NB: For an updated list of my picks for 2010, check out Best Canadian DRIPs 2010.
This ranking is somewhat arbitrary insofar as it is based upon my own opinions and preferences as a long-time DRIP investor, but I am basing it on certain objective and easily obtainable criteria, such as:
(1) whether the plan offers a discount on reinvestment,
(2) whether it requires a minimum amount for making an optional cash purchase (and how much it is),
(3) how often it invests (more frequently is better),
(4) how often it increases its dividend,
(5) the current dividend yield,
(6) how often the stock tends to split and
(7) which Transfer Agent is used (I find Computershare easier to deal with; more user-friendly statements)
I’m also only going to evaluate Canadian corporations. I have purposefully omitted the many income trusts and income funds that have DRIPs because by 2011 some of them may have converted back into a corporate structure and may no longer offer DRIPs. In the past few months, some of these trusts have already suspended their dividend reinvestment plans. So based on these major criteria, here’s my ranking for the best DRIPs for the long-term, buy-and-hold DRIP investor. The links I have included direct you to the relevant Investor Relations pages. If the links change over time, you can go back to the company’s home page and find their IR centre from there.
Best Canadian DRIP Investments
1. Bank of Montreal (monthly, Computershare, frequent increase, no minimum, splits)
2. Bank of Nova Scotia (monthly, Computershare, frequent increase, splits)
3. TransCanada (discount, Computershare, frequent increase)
4. CIBC (monthly, frequent increase, yield)
5. Enbridge (discount, frequent increase)
6. Telus (Computershare, frequent increase, growth)
7. BellAliant (monthly, no minimum)
8. Suncor (Computershare, splits, growth)
9. TransAlta (growth)
10. Canadian General Investments (Computershare, diversified)
Two other factors not taken into account here that you might want to consider also are (1) how quickly the company cashes your cheque (I find this convenient – sometimes you can wait 2 months or more before they take it; the alternative is to figure out when they cash it exactly so you can send it just beforehand. But your timing has to be very good.) and (2) the ratio of share price to yield: so you can see how quickly your money can grow through reinvestment.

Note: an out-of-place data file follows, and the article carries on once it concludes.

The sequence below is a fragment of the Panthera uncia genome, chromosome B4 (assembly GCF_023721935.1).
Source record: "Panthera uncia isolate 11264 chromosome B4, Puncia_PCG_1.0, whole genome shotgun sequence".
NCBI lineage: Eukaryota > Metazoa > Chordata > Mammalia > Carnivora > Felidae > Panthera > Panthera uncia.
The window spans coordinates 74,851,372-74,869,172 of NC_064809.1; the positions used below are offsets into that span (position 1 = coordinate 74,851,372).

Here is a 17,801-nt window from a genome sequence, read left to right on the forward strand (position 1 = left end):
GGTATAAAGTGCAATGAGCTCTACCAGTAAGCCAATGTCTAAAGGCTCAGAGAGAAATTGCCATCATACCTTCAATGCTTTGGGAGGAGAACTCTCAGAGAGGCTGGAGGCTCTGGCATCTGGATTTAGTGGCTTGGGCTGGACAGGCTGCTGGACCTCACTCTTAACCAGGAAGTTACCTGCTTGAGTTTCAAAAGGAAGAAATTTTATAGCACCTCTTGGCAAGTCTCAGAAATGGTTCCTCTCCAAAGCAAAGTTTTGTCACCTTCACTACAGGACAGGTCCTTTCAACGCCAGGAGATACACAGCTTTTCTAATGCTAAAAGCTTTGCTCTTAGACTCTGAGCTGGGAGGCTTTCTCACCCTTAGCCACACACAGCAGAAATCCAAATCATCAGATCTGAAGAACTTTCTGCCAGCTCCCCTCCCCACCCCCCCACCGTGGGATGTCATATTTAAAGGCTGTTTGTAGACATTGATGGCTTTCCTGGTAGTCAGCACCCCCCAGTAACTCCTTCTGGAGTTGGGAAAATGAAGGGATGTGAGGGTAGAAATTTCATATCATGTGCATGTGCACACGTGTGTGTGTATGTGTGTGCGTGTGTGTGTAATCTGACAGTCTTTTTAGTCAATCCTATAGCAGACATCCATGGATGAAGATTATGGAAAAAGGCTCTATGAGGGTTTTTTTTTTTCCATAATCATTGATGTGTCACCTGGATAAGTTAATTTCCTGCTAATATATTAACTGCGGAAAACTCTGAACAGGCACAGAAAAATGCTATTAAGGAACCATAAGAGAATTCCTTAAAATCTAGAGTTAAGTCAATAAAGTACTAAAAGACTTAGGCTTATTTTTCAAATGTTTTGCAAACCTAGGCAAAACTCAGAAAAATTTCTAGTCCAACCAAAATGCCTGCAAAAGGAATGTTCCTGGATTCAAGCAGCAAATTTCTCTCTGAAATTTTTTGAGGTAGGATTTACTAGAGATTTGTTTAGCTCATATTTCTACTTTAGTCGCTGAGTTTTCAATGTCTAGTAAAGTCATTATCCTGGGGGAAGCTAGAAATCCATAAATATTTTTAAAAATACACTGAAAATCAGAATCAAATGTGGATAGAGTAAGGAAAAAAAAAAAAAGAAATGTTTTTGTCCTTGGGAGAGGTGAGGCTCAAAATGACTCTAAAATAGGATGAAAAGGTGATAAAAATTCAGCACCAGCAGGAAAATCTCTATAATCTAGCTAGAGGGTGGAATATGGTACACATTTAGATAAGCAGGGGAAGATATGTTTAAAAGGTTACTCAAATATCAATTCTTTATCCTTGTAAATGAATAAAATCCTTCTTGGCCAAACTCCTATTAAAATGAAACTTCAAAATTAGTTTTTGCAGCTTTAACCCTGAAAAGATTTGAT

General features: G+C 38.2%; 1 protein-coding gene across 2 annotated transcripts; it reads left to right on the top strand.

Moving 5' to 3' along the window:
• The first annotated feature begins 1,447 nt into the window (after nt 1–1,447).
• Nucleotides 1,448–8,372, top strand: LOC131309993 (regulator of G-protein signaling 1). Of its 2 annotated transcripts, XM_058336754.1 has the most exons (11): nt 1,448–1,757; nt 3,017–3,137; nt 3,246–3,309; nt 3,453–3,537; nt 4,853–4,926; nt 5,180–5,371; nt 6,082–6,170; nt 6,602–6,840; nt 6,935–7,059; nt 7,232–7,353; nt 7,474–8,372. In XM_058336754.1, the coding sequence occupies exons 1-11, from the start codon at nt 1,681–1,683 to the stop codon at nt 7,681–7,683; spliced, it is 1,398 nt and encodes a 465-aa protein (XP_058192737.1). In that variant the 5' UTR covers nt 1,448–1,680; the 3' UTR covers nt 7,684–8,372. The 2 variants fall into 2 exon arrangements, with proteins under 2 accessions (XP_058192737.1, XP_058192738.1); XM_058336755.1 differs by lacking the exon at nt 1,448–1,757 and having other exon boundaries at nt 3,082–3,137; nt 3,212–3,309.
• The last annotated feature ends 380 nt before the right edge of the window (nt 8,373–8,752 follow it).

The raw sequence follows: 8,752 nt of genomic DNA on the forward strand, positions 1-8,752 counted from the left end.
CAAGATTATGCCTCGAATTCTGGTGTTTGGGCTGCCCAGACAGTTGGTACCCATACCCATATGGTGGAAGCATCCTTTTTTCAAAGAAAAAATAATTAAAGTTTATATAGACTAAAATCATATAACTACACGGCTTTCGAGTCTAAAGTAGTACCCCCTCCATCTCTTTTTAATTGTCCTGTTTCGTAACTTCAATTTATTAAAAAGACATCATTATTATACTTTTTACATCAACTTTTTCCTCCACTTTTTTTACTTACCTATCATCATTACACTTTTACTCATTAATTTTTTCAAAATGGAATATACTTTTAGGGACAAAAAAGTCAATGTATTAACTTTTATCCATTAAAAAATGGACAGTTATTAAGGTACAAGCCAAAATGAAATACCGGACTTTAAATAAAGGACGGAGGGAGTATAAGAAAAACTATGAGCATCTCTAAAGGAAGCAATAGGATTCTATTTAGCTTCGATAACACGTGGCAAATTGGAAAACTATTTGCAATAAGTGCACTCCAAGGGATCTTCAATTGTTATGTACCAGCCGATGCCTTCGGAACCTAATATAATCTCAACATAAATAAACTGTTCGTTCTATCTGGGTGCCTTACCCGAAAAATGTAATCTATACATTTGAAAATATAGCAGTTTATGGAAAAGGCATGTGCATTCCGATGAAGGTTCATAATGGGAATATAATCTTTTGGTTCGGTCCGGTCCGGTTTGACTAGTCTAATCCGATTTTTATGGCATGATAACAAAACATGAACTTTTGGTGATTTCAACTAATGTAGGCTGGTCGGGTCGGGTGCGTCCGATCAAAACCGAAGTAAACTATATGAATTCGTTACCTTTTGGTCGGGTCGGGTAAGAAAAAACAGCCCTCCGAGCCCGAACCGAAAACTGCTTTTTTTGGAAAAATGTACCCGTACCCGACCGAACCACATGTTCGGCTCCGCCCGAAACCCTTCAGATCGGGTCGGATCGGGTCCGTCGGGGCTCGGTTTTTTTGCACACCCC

A stock price of $100 and only a 1% yield will take much longer to snowball than a stock price of $40 and a 5% yield. And obviously, of course, you want to think about the company itself and if that’s a company you want to invest in at all. I did not include Pulse Data, for example, because I am not convinced yet that it is an investment for me. It does, however, have a DRIP plan you can check out.
Why the above criteria? Over time they have been what makes any DRIP plan great, in my opinion. This can include simply being more convenient, but factors like the discounts on reinvested amounts can help with growth.
If you have a stock that (1) splits regularly, (2) offers a discount on reinvestments, (3) increases its dividend yearly (or more), and (4) enjoys overall earnings growth, you have an excellent DRIP stock and you’ll get really excited about it. That’s why I’d have to say Bank of Montreal is one of the most exciting DRIPs. But you may have other favourites. If you’re already invested in some of these DRIPs, what do you think of this ranking?
Another factor to include in a future rankings list would be which of these companies’ plans is open to foreign investors. In a future post (perhaps with the help of a friend south of the border), I’ll include a ranking of some of the best US DRIPs. This will be much harder to evaluate since there are so many of them. Feel free to send me in your favourites.
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